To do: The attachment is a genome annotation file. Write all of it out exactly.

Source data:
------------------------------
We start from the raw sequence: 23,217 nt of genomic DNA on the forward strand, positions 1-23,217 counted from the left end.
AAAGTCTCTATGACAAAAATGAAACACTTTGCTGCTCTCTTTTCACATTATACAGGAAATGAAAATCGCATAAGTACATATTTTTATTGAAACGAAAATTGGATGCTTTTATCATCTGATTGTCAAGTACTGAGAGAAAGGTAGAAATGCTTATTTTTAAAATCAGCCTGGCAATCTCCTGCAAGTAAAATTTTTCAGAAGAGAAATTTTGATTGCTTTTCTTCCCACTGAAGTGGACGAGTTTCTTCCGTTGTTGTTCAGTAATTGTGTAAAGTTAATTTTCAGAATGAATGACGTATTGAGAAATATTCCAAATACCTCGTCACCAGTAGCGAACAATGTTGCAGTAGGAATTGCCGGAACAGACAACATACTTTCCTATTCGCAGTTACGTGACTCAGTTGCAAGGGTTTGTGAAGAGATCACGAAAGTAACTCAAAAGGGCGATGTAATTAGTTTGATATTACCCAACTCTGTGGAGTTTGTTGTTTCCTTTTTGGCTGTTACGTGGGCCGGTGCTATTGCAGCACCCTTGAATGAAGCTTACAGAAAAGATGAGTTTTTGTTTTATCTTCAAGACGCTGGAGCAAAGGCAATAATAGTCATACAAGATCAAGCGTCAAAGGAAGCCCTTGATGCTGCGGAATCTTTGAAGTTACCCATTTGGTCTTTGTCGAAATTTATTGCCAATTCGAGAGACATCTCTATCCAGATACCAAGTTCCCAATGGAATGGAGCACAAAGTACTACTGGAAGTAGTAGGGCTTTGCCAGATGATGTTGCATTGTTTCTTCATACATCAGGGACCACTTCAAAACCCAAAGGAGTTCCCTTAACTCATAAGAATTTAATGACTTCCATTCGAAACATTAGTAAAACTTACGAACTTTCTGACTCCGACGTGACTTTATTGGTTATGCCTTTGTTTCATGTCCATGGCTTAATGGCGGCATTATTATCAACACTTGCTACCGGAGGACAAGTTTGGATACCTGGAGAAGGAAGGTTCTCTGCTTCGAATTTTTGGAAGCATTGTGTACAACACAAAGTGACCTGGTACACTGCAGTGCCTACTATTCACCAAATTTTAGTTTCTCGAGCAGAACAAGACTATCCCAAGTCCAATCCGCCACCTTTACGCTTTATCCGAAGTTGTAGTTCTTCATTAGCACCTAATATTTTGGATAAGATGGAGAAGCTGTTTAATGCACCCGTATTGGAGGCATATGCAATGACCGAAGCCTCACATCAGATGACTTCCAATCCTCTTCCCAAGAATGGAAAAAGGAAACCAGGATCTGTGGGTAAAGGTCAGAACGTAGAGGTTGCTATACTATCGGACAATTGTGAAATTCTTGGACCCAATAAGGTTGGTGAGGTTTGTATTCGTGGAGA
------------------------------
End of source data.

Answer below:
We start from the raw sequence: 23,217 nt of genomic DNA on the forward strand, positions 1-23,217 counted from the left end.
AAAGTCTCTATGACAAAAATGAAACACTTTGCTGCTCTCTTTTCACATTATACAGGAAATGAAAATCGCATAAGTACATATTTTTATTGAAACGAAAATTGGATGCTTTTATCATCTGATTGTCAAGTACTGAGAGAAAGGTAGAAATGCTTATTTTTAAAATCAGCCTGGCAATCTCCTGCAAGTAAAATTTTTCAGAAGAGAAATTTTGATTGCTTTTCTTCCCACTGAAGTGGACGAGTTTCTTCCGTTGTTGTTCAGTAATTGTGTAAAGTTAATTTTCAGAATGAATGACGTATTGAGAAATATTCCAAATACCTCGTCACCAGTAGCGAACAATGTTGCAGTAGGAATTGCCGGAACAGACAACATACTTTCCTATTCGCAGTTACGTGACTCAGTTGCAAGGGTTTGTGAAGAGATCACGAAAGTAACTCAAAAGGGCGATGTAATTAGTTTGATATTACCCAACTCTGTGGAGTTTGTTGTTTCCTTTTTGGCTGTTACGTGGGCCGGTGCTATTGCAGCACCCTTGAATGAAGCTTACAGAAAAGATGAGTTTTTGTTTTATCTTCAAGACGCTGGAGCAAAGGCAATAATAGTCATACAAGATCAAGCGTCAAAGGAAGCCCTTGATGCTGCGGAATCTTTGAAGTTACCCATTTGGTCTTTGTCGAAATTTATTGCCAATTCGAGAGACATCTCTATCCAGATACCAAGTTCCCAATGGAATGGAGCACAAAGTACTACTGGAAGTAGTAGGGCTTTGCCAGATGATGTTGCATTGTTTCTTCATACATCAGGGACCACTTCAAAACCCAAAGGAGTTCCCTTAACTCATAAGAATTTAATGACTTCCATTCGAAACATTAGTAAAACTTACGAACTTTCTGACTCCGACGTGACTTTATTGGTTATGCCTTTGTTTCATGTCCATGGCTTAATGGCGGCATTATTATCAACACTTGCTACCGGAGGACAAGTTTGGATACCTGGAGAAGGAAGGTTCTCTGCTTCGAATTTTTGGAAGCATTGTGTACAACACAAAGTGACCTGGTACACTGCAGTGCCTACTATTCACCAAATTTTAGTTTCTCGAGCAGAACAAGACTATCCCAAGTCCAATCCGCCACCTTTACGCTTTATCCGAAGTTGTAGTTCTTCATTAGCACCTAATATTTTGGATAAGATGGAGAAGCTGTTTAATGCACCCGTATTGGAGGCATATGCAATGACCGAAGCCTCACATCAGATGACTTCCAATCCTCTTCCCAAGAATGGAAAAAGGAAACCAGGATCTGTGGGTAAAGGTCAGAACGTAGAGGTTGCTATACTATCGGACAATTGTGAAATTCTTGGACCCAATAAGGTTGGTGAGGTTTGTATTCGTGGAGA